Shock is often a misunderstood medical condition. It is far more complex than the average lay person and sometimes medical person understands. However it can be made simpler to understand. In the following pages shock will be discussed in depth. Shock will be discussed in its generalized syndrome with explanations of its etiology and pathophysiology. Following the generalized explanation, the five different types of shock will be reviewed in much the same manner. Let us first look at shock in general terms.
Shock is complex by its very nature. The pathophysiology of shock many times involves the multiple failures of organs and even death. Shock at its most basic level is the lack of equilibrium between the cellís need for oxygen and the bodyís inability to provide that cellular oxygen. This imbalance can have dire effects as mentioned above. The bodyís response to shock usually occurs in stages. These stages are initial, compensatory, progressive and refractory. The stages are a process that is very individualized. A patient may advance in different speeds through the stages depending on pre-existing conditions/disease processes as well as concomitant illnesses or injuries that could also complicate and exacerbate the process. The etiology of shock will be explained next.
The etiology of shock can be classified in three categories with one category having three separate subcategories.
The three main categories are hypovolemic, cardiogenic and distributive shock. Distributive shock can be further delineated with septic, neurogenic and anaphylactic shock. All five of these types of shock will be reviewed in the following pages. Next the pathophysiology of shock will be covered.
The pathophysiology of shock can be easily explained using the stages of shock as a starting point. The first stage of shock is called the initial stage. Here the cardiac output is seen to decrease, causing an impairment of the tissue perfusion. This action trips the cell to convert, because of lack of sufficient oxygen, from aerobic to anaerobic metabolism. The mechanism of anaerobic metabolism causes a sudden increase in waste products called lactic acid that further injures the cells which causes further cell death in a cyclical fashion. After the body enters the initial stage if the problem is not solved than shock will progress to the compensatory stage.
The compensatory stage is the stage where the body tries to compensate for the lack of equilibrium. In this stage the body will alter its hemodynamic functions to compensate for poor tissue perfusion. The heart rate will increase, the vessels of the body will begin constricting and the body will begin to retain sodium and water. Additionally as the stage progresses the blood glucose levels will begin to rise and the respiratory rate will increase (hyperventilation) in an attempt to blow off the effects of lactic acidosis which we found in the initial stage when the body switched over from aerobic to anaerobic metabolism. These changes set the stage for the progressive stage.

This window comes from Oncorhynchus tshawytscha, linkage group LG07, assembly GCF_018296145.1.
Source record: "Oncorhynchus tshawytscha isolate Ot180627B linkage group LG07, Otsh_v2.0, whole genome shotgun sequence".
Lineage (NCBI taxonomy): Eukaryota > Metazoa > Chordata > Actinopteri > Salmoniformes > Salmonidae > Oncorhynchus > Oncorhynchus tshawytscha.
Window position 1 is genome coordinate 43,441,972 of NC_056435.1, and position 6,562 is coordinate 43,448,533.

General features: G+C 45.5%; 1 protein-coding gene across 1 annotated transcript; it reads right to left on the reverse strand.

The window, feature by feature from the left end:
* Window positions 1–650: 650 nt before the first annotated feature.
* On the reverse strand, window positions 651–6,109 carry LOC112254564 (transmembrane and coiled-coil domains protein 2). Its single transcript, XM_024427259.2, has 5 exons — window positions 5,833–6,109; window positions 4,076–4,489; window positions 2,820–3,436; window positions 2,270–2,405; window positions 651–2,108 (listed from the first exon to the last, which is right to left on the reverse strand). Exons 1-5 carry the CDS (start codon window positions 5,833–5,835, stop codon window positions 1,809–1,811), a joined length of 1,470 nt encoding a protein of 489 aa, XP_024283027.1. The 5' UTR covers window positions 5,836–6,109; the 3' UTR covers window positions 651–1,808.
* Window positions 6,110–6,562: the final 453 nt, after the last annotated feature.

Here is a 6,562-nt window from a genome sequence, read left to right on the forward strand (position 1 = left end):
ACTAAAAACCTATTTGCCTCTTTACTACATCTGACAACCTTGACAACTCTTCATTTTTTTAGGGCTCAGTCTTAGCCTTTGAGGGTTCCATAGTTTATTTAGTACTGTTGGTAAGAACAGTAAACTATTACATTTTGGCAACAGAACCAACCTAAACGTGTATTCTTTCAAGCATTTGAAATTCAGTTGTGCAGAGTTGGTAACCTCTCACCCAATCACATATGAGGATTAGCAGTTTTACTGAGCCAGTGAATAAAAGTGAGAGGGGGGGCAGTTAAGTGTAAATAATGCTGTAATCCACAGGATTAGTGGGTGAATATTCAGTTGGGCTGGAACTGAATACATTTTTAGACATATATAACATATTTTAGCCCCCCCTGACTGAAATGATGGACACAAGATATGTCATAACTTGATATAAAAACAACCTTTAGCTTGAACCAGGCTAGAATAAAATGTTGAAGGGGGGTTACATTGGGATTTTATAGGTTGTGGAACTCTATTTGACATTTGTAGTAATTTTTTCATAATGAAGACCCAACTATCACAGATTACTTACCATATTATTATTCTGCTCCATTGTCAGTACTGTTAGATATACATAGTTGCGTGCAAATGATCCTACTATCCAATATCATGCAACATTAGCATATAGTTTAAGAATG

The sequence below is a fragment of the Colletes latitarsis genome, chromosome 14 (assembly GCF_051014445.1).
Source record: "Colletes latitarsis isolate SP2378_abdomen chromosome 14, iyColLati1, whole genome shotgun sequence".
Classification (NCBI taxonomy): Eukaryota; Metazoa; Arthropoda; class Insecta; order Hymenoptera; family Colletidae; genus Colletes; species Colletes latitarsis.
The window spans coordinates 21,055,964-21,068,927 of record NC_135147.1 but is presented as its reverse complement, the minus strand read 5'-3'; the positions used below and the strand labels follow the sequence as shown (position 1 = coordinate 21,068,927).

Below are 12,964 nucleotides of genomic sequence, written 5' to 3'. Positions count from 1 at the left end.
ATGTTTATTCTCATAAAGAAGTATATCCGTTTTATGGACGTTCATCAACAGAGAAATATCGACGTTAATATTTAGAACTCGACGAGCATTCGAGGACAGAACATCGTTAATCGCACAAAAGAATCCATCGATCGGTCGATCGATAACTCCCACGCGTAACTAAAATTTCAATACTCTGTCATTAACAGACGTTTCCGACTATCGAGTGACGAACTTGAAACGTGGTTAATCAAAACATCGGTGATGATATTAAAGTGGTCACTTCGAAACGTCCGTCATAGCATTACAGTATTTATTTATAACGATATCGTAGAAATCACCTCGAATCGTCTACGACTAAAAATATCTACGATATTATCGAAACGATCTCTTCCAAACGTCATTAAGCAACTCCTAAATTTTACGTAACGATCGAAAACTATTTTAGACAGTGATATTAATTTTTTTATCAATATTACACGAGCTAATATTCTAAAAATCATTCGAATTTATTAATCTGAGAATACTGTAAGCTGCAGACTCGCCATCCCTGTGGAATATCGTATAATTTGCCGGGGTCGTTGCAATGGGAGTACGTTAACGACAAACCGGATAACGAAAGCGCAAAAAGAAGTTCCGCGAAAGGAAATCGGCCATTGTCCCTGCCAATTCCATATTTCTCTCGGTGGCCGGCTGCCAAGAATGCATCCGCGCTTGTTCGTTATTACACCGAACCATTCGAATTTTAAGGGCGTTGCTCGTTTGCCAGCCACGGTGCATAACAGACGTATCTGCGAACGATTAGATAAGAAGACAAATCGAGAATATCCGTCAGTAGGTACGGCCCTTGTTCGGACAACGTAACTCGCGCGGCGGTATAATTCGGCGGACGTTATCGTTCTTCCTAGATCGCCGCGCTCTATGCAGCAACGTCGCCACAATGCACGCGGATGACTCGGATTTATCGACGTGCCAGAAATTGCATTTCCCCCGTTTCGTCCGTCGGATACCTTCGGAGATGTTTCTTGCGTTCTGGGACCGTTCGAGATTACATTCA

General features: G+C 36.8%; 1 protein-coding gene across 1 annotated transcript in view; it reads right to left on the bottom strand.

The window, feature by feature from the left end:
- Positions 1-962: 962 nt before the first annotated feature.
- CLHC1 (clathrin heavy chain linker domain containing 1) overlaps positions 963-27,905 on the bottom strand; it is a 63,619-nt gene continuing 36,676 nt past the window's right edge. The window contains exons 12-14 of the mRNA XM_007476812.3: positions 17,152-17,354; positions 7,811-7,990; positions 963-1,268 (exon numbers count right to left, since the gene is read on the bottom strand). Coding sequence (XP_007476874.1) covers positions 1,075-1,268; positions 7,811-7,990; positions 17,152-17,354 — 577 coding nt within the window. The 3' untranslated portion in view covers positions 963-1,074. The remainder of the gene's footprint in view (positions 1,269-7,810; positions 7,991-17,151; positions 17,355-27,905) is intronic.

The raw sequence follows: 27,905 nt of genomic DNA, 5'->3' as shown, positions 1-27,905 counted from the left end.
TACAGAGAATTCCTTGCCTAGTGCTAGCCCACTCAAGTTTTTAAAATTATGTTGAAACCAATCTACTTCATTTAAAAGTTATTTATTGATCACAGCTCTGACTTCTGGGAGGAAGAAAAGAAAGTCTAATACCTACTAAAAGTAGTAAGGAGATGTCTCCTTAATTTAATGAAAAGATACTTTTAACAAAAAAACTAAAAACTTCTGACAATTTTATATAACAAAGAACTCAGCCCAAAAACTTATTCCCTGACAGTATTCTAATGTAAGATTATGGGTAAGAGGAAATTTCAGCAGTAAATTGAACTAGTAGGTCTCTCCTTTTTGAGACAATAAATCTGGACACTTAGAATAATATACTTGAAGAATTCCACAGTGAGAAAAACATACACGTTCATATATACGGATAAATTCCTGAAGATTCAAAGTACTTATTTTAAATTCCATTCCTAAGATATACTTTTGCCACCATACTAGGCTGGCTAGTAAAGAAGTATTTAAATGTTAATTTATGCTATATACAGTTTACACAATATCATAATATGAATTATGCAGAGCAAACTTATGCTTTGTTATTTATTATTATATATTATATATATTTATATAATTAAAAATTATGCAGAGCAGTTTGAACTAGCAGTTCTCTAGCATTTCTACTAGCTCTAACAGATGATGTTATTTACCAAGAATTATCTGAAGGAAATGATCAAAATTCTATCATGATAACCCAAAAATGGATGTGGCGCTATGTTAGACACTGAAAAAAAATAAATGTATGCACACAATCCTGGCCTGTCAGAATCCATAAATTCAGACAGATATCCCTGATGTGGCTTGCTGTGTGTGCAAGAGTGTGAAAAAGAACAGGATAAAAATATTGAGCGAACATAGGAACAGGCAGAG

The progressive stage is characterized by the beginning of failure of the compensatory stage to bring the body back to equilibrium. The failure of the compensatory stage signals the beginning of the shock cycle being perpetuated. Basically, the cycle begins to self-perpetuate a downward spiral which can end in death. During this stage the cells are functioning on anaerobic metabolism which is causing a buildup of lactic acid. Anaerobic metabolism does not produce enough energy to sustain cellular life and cells begin to die.
Those cells that survive begin to see a failure of the sodium-potassium pump which causes the cells to begin to swell which if left unchecked will cause the cells to rupture and die. At this point even if you could give the cells more oxygen, it would be futile because they couldnít process it and use it. This affects every organ of the body and all of the bodyís processes. If left unchecked the progressive stage will cycle into the refractory stage.
The refractory stage is the stage where the patient will reach a point of no return. This point is where no heroic measures will save the patient. This is because every organ needs its basic building block, the cell, to survive. If the cells of an organ die then the organ dies. Once one of the organs die then others will follow suit and MODS or multiple organ failure will occur ending in death. In addition to the stages of shock, there are five types of shock.
Stages of shock reflect a process. Types of shock refer to different initial mechanisms of action that trip those stages. The first type is hypovolemic shock.
Hypovolemic shock is the most common type of shock. It is the type of shock that occurs from a lack of sufficient fluid in the intravascular space. The etiology of this is that the hypovolemic shock can occur one of two ways.
The first way is an external loss of body fluid such as blood or plasma. An example of this is a laceration to an artery that is not stopped or does not stop on its own. Another form of hypovolemic shock is when fluid in the body is moved to an area where it is not used such as what is called third spacing. An example of extracellular fluid loss is severe sodium deficiency. The pathophysiology of hypovolemic shock is that when fluid volume goes down a decrease in the circulating volume of blood is seen. When the circulating volume of blood occurs the preload to the heart is decreased. A decrease in preload causes a decrease in stroke volume which will cause a decrease in the cardiac output. With reduced cardiac output you will see decreased cellular oxygen perfusion. When cells donít receive enough oxygen they die. In addition to hypovolemic shock there is cardiogenic shock.
Cardiogenic shock is where the heart is unable to pump forward the amount of blood in one stroke to support life.